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Rick Rubin's New Book
"The Creative Act: The Way of Being "
Rick Rubin, born on March 10, 1963, in Long Beach, New York, is a legendary record producer and music industry icon known for his profound impact on the world of music.
Rubin's journey into the music industry began during his college years at NYU, where he founded Def Jam Recordings in his dorm room with Russell Simmons. This seminal record label played a pivotal role in the rise of hip-hop and rap in the 1980s, launching the careers of iconic artists like Run-D.M.C., LL Cool J, and Public Enemy.
Rubin's distinctive approach to production, characterized by minimalist, stripped-down soundscapes and a focus on authenticity, earned him a reputation as a groundbreaking producer.
Over the years, Rick Rubin's influence extended far beyond hip-hop, as he delved into various genres, collaborating with artists spanning from rock legends like Johnny Cash, Red Hot Chili Peppers, and Metallica to contemporary acts like Adele and Kanye West. (The Top 100 Albums in the Rick Rubin Extended Universe, Ranked)
His ability to coax out the essence of an artist's creative vision and his penchant for unconventional recording techniques have consistently redefined music production.
Rubin's commitment to spirituality and mindfulness has also played a significant role in his life and work, contributing to his unique artistic perspective.
As a record producer, he has received numerous awards and accolades, and his name is synonymous with innovation and excellence in the music industry. Rick Rubin's enduring legacy as a producer, mentor, and tastemaker continues to shape the landscape of modern music.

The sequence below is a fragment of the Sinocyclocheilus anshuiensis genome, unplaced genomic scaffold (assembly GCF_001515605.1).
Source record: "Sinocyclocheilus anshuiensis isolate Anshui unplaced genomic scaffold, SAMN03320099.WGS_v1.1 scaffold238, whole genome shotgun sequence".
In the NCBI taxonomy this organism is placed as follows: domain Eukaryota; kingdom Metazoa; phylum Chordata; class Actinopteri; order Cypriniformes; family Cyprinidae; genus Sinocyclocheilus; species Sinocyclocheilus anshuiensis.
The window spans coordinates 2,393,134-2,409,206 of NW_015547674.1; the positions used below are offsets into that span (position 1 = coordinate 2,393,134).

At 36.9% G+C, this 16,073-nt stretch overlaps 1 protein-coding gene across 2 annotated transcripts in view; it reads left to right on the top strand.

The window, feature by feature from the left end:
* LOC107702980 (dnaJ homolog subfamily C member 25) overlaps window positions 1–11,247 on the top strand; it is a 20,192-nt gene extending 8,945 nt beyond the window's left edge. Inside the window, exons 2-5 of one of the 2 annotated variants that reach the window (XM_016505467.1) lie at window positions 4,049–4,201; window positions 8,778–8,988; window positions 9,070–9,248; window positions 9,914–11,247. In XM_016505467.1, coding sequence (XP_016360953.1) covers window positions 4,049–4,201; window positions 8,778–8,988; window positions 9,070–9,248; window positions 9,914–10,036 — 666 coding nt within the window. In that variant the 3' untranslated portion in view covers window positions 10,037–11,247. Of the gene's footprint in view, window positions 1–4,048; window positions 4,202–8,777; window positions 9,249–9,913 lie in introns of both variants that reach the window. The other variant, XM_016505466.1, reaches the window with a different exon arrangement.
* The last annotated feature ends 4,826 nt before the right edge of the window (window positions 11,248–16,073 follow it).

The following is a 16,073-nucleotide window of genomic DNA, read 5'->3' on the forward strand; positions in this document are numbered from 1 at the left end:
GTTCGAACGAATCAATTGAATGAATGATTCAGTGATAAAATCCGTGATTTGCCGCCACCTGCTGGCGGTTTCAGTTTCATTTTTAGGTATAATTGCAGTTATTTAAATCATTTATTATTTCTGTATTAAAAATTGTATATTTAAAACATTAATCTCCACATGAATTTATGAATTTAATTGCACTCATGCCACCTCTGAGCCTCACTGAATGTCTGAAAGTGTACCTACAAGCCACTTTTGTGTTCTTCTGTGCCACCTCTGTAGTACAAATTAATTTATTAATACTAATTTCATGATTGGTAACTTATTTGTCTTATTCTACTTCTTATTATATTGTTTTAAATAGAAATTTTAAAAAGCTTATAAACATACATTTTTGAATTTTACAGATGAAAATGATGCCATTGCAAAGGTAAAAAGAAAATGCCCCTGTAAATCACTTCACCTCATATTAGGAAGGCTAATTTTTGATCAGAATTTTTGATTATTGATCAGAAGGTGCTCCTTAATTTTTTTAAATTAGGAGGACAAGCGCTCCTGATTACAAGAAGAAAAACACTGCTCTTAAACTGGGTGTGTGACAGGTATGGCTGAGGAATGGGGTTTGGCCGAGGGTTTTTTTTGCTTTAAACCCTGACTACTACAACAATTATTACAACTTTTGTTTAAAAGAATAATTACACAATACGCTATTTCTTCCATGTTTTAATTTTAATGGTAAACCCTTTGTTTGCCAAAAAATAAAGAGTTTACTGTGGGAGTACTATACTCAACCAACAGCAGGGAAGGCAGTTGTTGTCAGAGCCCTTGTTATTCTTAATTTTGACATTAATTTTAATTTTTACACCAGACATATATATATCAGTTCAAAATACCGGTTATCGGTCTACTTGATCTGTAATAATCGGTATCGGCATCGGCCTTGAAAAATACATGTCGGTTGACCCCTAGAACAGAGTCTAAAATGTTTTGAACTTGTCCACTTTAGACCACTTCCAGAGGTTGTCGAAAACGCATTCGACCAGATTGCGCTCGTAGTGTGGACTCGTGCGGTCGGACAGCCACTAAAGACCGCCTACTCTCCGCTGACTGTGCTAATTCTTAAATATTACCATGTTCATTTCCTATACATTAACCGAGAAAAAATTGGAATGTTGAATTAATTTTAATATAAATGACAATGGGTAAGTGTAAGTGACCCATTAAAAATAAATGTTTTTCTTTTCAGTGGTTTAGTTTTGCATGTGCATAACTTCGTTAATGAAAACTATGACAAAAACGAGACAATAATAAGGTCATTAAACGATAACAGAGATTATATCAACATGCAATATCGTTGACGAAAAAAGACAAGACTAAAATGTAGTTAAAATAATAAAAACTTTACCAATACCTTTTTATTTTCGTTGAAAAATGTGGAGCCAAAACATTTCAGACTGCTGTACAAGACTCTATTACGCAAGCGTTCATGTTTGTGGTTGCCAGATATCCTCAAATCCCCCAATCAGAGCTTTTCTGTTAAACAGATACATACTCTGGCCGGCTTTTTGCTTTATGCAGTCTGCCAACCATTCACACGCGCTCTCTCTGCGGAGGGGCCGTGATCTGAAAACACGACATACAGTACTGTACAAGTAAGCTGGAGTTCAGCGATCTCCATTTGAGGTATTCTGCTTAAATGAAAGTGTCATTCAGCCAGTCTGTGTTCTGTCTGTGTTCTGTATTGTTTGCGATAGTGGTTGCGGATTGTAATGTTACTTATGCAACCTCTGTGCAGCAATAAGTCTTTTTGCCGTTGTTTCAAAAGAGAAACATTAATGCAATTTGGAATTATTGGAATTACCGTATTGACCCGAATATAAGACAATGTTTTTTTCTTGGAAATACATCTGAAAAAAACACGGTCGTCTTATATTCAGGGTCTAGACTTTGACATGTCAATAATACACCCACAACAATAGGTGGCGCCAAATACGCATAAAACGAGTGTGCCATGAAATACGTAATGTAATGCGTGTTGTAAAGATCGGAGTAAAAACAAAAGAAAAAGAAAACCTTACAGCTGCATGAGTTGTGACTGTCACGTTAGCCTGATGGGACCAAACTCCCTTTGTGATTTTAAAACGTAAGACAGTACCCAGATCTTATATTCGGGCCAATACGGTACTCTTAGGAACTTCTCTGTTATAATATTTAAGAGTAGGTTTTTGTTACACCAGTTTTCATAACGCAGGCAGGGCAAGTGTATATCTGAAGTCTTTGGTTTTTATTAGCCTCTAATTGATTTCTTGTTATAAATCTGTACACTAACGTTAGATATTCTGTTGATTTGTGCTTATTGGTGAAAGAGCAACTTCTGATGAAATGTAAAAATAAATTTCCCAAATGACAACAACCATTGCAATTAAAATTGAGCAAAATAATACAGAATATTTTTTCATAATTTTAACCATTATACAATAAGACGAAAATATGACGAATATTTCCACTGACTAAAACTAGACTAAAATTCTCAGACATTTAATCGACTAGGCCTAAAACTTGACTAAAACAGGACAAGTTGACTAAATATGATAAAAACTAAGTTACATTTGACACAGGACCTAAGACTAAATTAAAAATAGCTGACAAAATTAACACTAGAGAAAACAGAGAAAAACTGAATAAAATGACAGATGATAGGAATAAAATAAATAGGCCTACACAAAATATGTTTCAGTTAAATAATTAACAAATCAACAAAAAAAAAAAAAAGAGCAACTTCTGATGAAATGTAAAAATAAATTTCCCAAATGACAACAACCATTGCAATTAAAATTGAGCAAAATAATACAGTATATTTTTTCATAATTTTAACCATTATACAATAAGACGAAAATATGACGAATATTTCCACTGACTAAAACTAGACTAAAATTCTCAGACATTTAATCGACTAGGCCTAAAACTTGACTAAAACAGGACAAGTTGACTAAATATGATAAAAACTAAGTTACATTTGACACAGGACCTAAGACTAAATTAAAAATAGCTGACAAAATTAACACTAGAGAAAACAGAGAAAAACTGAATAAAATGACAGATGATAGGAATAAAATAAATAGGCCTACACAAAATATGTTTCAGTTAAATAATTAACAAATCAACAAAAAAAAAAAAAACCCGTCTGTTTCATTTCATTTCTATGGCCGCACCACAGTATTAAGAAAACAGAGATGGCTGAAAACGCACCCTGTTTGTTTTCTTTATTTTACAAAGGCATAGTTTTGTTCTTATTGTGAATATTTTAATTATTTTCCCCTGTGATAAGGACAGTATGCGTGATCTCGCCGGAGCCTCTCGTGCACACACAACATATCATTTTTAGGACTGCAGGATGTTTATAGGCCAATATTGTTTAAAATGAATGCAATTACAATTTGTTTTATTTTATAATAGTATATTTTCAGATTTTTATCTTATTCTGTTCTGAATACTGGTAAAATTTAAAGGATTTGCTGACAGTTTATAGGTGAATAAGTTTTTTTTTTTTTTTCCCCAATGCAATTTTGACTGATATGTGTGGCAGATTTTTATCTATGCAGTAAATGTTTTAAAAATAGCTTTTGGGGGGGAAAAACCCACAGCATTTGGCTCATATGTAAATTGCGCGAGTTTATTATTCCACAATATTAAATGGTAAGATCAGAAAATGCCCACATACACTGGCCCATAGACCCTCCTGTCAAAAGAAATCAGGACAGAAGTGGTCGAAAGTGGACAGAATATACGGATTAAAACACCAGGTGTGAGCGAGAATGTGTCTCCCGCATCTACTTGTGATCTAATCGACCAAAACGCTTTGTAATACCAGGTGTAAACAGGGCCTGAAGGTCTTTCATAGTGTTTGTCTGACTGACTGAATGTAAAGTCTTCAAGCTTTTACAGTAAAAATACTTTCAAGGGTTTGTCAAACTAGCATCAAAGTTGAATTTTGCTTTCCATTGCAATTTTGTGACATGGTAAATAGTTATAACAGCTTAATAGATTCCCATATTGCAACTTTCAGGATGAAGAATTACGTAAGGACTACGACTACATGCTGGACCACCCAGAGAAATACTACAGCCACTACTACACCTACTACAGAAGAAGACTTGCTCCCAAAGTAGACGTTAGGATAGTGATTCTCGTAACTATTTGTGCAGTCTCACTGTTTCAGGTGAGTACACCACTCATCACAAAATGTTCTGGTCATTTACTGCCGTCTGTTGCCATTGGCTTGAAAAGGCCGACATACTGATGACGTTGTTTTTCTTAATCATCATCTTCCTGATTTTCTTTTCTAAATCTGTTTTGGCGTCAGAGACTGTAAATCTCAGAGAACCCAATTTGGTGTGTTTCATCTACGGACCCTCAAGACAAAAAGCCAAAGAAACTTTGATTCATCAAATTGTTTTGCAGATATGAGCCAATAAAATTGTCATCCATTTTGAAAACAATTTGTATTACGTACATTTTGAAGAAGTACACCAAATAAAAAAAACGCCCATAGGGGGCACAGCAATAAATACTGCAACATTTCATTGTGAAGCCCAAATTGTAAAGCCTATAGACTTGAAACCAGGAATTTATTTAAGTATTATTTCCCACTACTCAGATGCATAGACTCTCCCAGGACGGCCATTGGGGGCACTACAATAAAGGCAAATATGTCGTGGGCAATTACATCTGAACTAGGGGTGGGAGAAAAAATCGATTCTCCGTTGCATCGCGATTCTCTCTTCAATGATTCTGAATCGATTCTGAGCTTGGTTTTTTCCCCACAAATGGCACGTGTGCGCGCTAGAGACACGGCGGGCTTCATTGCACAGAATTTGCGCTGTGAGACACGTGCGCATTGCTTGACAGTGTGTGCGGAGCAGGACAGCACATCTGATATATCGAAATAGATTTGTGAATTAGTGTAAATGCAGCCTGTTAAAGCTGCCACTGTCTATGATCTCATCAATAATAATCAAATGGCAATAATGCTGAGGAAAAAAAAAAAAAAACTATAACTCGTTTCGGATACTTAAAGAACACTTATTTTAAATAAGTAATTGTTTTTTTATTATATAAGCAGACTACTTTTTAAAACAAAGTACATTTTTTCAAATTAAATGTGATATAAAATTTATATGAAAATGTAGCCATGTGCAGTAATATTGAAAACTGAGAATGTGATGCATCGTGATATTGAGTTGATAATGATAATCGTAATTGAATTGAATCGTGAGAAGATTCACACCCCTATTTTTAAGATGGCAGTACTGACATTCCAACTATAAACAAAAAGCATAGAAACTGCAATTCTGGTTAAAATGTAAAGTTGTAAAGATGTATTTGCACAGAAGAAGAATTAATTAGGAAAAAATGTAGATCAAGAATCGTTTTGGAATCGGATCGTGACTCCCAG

The following is a chapter from his latest book about the Artist’s creative process:
Connected Detachment (Possibility)
“Consider detaching from the story of your life as it's happening.
The manuscript of the novel you've worked on for years is lost in a fire. Your romantic relationship breaks up when you thought it was going well. You lose a job you care about.
As hard as it may seem, seek to experience events like these as if you're watching a movie. You're observing a dramatic scene where the protagonist faces a seemingly insurmountable challenge.
It's you, but it's not you.
Instead of sinking into the pain of heartbreak or the stress of being laid off or the grief of loss, if practicing detachment the response might be: I wasn’t expecting that plot twist. I wonder what's going to happen to our hero next.
There’s always a next scene, and that next scene may be one of great beauty and fulfillment. The hard times were the required setup to allow these new possibilities to come into being.
The outcome is not the outcome. The darkness is not an end point, nor is the daylight. They live in a continually unfolding, mutually dependent cycle. Neither is bad or good.
They simply exist.
This practice - of never assuming an experience you have is the whole story - will support you in a life of open possibility and equanimity. When we obsessively focus on these events, they may appear catastrophic. But they're just a small aspect of a larger life, and the further you zoom back, the smaller each experience becomes.
Zoom in and obsess. Zoom out and observe. We get to choose.
When we reach an impasse, we may experience feelings of hopelessness. The ability to stay out of the story, zoom back, and see new pathways into and around a challenge will be of boundless use.
If we allow this principle to work on us as we work on it, our imagination frees us from the web of personal and cultural stories engulfing us. Art has the power to snap us out of our transfixion, open our minds to what's possible, and reconnect with the eternal energy that moves through all things”.
Rick has a podcast: